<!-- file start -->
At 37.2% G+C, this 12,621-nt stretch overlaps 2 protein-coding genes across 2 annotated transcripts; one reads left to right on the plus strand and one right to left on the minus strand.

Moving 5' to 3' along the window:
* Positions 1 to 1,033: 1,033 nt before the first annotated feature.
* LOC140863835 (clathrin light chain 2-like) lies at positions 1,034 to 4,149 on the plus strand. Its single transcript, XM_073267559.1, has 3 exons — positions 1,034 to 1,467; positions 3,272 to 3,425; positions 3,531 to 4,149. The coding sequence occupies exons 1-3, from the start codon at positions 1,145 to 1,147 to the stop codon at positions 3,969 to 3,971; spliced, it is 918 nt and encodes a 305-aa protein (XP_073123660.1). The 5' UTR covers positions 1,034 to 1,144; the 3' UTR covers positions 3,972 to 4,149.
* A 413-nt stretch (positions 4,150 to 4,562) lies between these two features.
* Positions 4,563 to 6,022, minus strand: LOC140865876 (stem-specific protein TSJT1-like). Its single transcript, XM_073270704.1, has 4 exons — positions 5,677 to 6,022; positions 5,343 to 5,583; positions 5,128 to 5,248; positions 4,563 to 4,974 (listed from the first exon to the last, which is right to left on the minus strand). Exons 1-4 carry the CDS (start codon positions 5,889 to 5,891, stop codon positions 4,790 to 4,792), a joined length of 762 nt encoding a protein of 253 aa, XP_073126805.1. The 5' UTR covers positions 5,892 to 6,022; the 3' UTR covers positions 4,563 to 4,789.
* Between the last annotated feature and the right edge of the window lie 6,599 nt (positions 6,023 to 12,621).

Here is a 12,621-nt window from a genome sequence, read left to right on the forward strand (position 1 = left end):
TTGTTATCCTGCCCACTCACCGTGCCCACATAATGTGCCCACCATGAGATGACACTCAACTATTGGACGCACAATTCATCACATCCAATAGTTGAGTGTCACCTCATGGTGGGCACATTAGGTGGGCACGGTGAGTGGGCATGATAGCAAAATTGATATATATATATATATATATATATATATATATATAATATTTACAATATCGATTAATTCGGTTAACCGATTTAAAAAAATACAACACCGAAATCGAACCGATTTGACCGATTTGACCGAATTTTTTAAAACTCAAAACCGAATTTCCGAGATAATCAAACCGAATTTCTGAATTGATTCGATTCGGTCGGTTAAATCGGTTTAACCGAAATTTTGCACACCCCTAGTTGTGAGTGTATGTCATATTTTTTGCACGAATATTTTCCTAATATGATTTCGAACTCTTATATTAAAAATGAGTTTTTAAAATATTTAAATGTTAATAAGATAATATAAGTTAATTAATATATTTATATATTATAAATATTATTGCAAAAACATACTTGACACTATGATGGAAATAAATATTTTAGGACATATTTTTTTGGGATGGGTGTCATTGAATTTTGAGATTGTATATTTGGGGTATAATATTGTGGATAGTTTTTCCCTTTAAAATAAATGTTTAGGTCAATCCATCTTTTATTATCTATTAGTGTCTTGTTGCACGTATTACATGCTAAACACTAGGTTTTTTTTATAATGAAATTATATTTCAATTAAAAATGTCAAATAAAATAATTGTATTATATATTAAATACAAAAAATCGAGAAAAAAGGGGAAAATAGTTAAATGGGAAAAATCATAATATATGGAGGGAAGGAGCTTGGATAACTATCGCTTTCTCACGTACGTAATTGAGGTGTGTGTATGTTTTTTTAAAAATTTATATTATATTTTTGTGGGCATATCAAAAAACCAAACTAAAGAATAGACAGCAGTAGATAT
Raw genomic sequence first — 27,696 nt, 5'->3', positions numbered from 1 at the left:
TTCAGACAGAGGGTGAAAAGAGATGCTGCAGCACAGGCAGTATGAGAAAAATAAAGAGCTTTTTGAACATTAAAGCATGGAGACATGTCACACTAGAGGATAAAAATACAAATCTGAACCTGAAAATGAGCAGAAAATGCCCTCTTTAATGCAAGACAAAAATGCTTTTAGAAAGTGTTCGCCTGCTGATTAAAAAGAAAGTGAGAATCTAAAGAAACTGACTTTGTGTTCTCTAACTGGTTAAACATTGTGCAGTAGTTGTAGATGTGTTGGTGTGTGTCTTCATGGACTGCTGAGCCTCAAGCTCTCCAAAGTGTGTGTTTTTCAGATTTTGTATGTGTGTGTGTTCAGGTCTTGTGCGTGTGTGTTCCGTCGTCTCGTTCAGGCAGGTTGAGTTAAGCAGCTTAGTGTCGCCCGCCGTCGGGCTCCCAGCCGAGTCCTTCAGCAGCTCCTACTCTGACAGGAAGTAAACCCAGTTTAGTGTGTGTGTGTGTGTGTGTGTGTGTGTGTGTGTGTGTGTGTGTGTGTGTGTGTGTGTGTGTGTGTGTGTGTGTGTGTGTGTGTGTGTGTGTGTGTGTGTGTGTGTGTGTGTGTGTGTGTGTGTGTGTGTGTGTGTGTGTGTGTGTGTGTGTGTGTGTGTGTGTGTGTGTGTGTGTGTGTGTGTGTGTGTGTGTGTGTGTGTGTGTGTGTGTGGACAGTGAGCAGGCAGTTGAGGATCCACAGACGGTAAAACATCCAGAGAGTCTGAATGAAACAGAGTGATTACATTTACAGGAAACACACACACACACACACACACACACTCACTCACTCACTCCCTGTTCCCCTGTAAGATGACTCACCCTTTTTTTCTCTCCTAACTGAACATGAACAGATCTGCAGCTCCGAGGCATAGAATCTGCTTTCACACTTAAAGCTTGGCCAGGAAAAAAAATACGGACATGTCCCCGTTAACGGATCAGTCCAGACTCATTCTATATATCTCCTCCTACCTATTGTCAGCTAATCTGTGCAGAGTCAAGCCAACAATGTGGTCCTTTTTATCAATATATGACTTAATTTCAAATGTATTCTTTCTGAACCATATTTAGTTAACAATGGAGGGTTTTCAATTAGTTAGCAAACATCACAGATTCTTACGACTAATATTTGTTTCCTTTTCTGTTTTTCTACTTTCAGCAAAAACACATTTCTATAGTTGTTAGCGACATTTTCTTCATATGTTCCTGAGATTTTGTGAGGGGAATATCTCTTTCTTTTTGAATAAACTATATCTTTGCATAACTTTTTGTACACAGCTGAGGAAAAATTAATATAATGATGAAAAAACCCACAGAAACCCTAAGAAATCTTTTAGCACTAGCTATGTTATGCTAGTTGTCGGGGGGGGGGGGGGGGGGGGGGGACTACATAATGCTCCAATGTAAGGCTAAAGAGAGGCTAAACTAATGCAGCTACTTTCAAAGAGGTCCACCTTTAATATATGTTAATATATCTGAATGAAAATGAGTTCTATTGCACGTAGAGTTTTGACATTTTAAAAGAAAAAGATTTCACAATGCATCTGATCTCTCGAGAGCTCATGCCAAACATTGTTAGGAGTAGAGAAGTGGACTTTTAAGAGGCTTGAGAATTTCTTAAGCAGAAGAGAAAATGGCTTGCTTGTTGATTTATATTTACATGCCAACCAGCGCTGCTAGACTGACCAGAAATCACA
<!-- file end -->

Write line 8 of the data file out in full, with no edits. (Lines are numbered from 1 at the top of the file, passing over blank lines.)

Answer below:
Here is a 12,621-nt window from a genome sequence, read left to right on the forward strand (position 1 = left end):